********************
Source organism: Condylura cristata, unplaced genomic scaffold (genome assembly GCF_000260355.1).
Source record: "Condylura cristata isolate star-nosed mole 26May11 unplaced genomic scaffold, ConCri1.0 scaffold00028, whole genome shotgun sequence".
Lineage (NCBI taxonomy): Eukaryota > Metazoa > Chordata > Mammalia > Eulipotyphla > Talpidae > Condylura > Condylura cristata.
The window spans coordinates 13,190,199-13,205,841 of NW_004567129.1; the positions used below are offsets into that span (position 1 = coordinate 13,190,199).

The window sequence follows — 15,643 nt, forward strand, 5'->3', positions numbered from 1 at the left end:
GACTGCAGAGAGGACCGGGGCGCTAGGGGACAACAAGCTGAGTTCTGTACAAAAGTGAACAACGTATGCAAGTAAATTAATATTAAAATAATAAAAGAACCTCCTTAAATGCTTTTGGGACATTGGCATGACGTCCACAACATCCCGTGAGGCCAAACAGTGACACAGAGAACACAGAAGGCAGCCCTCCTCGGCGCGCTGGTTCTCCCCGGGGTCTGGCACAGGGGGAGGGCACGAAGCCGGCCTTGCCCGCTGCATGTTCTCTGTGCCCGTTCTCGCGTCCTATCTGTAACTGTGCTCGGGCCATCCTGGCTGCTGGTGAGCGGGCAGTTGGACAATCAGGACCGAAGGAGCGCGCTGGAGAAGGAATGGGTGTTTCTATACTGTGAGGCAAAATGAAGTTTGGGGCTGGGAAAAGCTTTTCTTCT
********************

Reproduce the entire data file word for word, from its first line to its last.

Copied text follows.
Source organism: Condylura cristata, unplaced genomic scaffold (genome assembly GCF_000260355.1).
Source record: "Condylura cristata isolate star-nosed mole 26May11 unplaced genomic scaffold, ConCri1.0 scaffold00028, whole genome shotgun sequence".
Lineage (NCBI taxonomy): Eukaryota > Metazoa > Chordata > Mammalia > Eulipotyphla > Talpidae > Condylura > Condylura cristata.
The window spans coordinates 13,190,199-13,205,841 of NW_004567129.1; the positions used below are offsets into that span (position 1 = coordinate 13,190,199).

The window sequence follows — 15,643 nt, forward strand, 5'->3', positions numbered from 1 at the left end:
GACTGCAGAGAGGACCGGGGCGCTAGGGGACAACAAGCTGAGTTCTGTACAAAAGTGAACAACGTATGCAAGTAAATTAATATTAAAATAATAAAAGAACCTCCTTAAATGCTTTTGGGACATTGGCATGACGTCCACAACATCCCGTGAGGCCAAACAGTGACACAGAGAACACAGAAGGCAGCCCTCCTCGGCGCGCTGGTTCTCCCCGGGGTCTGGCACAGGGGGAGGGCACGAAGCCGGCCTTGCCCGCTGCATGTTCTCTGTGCCCGTTCTCGCGTCCTATCTGTAACTGTGCTCGGGCCATCCTGGCTGCTGGTGAGCGGGCAGTTGGACAATCAGGACCGAAGGAGCGCGCTGGAGAAGGAATGGGTGTTTCTATACTGTGAGGCAAAATGAAGTTTGGGGCTGGGAAAAGCTTTTCTTCT